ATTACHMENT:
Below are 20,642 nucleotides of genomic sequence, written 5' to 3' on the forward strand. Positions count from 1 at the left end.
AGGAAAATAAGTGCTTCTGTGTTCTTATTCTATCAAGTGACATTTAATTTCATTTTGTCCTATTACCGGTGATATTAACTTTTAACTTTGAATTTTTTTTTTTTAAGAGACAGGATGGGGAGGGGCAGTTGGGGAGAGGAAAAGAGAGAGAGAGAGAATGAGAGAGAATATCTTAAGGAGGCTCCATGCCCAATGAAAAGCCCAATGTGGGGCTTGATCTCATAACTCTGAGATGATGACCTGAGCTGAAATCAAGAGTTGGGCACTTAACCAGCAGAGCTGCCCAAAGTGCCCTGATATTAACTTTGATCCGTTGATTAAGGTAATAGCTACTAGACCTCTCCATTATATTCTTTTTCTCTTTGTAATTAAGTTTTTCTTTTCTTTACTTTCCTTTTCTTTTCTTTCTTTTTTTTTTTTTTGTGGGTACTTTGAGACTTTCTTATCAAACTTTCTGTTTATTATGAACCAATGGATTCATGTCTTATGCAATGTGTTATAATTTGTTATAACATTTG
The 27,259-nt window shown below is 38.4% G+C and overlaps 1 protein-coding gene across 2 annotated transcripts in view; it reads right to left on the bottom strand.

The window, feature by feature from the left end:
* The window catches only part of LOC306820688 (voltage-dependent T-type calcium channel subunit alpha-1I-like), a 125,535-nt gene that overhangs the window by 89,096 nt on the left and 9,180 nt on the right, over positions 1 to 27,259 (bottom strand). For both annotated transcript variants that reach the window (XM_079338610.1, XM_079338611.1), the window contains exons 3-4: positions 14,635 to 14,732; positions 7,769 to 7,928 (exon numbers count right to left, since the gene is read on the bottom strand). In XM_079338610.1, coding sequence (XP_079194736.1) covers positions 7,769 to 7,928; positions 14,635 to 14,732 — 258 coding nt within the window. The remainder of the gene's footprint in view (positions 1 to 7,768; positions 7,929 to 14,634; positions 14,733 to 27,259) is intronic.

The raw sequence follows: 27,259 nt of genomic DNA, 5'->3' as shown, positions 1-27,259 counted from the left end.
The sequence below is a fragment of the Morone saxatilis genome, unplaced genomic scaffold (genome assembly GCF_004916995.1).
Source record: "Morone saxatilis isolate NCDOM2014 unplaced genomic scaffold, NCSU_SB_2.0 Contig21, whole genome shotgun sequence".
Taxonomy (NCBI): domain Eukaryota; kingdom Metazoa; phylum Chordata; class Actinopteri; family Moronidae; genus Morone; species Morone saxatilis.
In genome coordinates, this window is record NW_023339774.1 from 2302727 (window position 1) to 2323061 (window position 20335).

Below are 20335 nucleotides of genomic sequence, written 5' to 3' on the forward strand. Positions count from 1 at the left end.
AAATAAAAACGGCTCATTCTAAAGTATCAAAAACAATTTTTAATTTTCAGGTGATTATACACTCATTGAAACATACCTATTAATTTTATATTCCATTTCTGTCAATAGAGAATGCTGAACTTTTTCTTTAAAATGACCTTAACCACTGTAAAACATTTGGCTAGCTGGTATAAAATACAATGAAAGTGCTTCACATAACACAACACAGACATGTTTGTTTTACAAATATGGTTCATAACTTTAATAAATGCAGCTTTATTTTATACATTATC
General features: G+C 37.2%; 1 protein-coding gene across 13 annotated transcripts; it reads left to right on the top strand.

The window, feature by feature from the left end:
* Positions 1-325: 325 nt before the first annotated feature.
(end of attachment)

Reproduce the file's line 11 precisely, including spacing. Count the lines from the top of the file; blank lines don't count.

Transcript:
Below are 20335 nucleotides of genomic sequence, written 5' to 3' on the forward strand. Positions count from 1 at the left end.